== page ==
What Really Was Wrong With the Ben Carson Interview on the End-Times

When it comes to the end-times, Ben Carson may just be confounding the typical narratives about conservative Christian presidential candidates.

If a conservative evangelical or Pentecostal candidate talks about the end-times, everyone’s ears perk up and they wonder if, as an elected official, this person would allow their apocalyptic beliefs to dictate policy, particularly Middle East policy. (Think Sarah Palin, ca. 2008.)

After Carson was asked about the end-times on Sharyl Atkisson’s new show Full Measure on Sunday, this typical reaction kicked in. In Salon, for example, the headline read: “Ben Carson’s apocalyptic fantasies: ‘We are getting closer to’ the End of Days.'”

If you look a little closer at Carson’s answer, though, it’s not at all clear he believes we are hurtling toward the apocalypse. I did not read his answer to mean that he himself has apocalyptic “fantasies.”

First, Atkisson asked Carson about his faith, and what role that would play in his decision-making as president. “I’m a Christian,” Carson replied. “I belong to the Seventh-day Adventist denomination. I believe in godly principles, of loving your fellow man, caring about your neighbor, developing your God-give talents to the utmost so you become valuable to the people around you.”

That seems pretty uncontroversial.

Later, Atkisson asked him about global turmoil, and whether he thought we are seeing the the end-times. When I watch the video, it seems to me that he is saying that others have that belief. That’s why Atkisson’s follow-up question— if it was possible to “change the course” from “something that’s prophesied”—doesn’t make any sense. (If you don’t believe it’s prophesied, then why would you have trouble “changing the course?”)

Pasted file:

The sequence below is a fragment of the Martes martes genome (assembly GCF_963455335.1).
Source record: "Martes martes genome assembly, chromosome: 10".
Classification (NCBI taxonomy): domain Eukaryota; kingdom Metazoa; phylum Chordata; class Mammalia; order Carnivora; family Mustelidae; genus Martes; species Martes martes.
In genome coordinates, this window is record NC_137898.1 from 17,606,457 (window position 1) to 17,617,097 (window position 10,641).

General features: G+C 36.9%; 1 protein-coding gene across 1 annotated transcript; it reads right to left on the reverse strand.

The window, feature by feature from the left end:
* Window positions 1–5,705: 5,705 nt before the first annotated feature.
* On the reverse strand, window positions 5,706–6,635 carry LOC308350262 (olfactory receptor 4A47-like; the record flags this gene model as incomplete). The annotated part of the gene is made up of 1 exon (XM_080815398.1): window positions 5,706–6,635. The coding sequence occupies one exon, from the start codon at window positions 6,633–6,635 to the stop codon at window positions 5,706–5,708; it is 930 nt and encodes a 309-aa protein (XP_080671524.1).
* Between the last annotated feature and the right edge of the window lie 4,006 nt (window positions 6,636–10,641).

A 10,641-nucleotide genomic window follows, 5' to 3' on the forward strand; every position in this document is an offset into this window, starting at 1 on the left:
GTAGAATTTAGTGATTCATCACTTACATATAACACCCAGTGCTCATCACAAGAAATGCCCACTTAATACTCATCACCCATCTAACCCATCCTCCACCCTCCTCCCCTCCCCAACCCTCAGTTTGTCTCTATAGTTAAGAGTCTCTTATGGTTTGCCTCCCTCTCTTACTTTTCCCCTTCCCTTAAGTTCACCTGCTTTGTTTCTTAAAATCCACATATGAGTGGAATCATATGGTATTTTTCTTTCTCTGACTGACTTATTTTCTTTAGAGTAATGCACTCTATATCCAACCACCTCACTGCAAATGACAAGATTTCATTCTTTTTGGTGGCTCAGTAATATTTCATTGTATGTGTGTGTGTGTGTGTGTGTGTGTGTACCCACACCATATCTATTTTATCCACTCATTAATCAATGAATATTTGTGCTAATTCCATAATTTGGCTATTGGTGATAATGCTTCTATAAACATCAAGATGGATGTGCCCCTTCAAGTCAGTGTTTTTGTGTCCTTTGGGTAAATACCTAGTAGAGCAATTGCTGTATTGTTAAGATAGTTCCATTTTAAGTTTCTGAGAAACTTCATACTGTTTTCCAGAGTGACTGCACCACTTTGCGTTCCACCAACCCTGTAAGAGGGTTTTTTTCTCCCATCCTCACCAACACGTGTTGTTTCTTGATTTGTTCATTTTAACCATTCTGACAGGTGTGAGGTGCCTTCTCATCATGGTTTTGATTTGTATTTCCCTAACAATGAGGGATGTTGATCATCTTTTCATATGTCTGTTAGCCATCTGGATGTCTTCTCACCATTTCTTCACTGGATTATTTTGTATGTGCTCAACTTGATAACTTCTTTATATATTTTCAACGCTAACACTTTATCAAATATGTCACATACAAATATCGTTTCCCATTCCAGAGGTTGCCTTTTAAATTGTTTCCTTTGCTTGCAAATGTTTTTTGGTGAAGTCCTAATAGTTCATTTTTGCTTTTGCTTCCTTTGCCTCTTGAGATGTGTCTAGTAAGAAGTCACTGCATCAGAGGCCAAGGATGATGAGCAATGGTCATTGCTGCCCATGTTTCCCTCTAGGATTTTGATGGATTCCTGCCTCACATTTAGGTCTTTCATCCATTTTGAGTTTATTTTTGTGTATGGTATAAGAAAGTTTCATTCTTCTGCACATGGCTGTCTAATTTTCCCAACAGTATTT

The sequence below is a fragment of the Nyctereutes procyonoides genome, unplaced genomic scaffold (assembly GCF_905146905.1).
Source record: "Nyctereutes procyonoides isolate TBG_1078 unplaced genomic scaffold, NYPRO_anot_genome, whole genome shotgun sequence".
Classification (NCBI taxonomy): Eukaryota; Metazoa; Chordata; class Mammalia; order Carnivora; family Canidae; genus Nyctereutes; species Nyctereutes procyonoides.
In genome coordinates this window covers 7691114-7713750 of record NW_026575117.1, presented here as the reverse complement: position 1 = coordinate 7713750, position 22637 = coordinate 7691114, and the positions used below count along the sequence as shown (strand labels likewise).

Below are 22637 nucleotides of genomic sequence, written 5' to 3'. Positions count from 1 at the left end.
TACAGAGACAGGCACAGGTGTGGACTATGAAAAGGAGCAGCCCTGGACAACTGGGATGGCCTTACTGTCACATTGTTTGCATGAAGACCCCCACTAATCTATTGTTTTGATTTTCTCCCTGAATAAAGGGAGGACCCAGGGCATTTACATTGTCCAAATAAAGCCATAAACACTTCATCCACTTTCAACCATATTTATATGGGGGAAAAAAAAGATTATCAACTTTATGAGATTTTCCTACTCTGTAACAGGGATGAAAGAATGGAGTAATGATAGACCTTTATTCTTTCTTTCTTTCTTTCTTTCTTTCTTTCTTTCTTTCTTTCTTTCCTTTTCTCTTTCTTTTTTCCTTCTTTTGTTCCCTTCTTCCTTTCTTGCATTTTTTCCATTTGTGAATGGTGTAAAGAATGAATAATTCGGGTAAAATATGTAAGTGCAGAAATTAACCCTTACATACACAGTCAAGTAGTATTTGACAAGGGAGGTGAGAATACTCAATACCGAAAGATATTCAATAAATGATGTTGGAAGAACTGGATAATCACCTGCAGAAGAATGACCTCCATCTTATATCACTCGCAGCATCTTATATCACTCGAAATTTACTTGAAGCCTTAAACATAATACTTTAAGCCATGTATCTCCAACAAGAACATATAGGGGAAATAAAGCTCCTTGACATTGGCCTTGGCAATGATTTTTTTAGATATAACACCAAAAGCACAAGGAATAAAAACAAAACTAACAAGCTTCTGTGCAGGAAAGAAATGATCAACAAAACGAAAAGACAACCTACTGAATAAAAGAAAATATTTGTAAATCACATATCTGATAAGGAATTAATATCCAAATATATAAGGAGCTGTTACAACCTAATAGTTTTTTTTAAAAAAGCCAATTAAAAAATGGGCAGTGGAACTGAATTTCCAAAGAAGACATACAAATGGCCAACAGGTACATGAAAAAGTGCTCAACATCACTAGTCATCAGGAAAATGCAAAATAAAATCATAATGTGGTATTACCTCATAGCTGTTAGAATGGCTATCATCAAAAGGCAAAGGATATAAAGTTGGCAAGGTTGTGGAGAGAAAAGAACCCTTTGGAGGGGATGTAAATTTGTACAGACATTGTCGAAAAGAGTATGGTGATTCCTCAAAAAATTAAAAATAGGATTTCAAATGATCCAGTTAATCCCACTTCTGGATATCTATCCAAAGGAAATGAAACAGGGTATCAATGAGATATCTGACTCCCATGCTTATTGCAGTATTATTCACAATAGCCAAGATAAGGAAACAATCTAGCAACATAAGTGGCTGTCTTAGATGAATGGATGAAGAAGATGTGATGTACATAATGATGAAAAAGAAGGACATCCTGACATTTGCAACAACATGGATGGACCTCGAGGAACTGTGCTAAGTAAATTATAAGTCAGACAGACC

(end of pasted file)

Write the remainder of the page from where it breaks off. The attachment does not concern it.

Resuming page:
Atkisson hadn’t done her homework. Carson just told her he’s a Seventh-day Adventist. Seventh-day Adventist eschatology is not the same as the evangelical eschatology popularized in the Left Behind series. Instead, as I wrote yesterday, Adventist eschatology is based in the belief that the American government, along with the Catholic Church, will mandate a Sunday law, forcing Adventists to abandon their Saturday worship. In other words, Adventist eschatology is centered on events in America, involving the U.S. government persecuting Adventists.

You might see how this could get politically complicated for Carson to explain, and he picks the part of Atkisson’s question that enables him to avoid addressing Adventist eschatology. She asks him, “What is your view on what’s happening around the globe and in the U.S., in terms of what’s in the Bible? Do you think we’re at the End of Days?”

Carson deflects that question to talk about nuclear weapons, not the religious freedom of Adventists in the United States:

Carson: You could guess that we are getting closer to that. You do have people who have a belief system that sees this apocalyptic phenomena occurring, and that they’re a part of it, and who would not hesitate to use nuclear weapons if they gain possession of them.

Then the two start talking past each other. Carson didn’t say anything about what he thinks is prophesied, but Atkisson asks, “Is there a chance to change the course, if it is something that’s prophesied?” He replies:

I think we have a chance to certainly do everything that we can to ameliorate the situation, to provide — I would always be shooting for peace. I wouldn’t just take a fatalistic view of things.

That’s a pretty good answer, especially by Ben Carson standards. Here’s a candidate whose answers on so many issues involve a crackpot conspiracy theory, and when he’s asked about the end-times, he says he wouldn’t be fatalistic and would shoot for peace. So why are so many people freaking out? Because they’re conditioned to. But Ben Carson defies your end-times freak-out.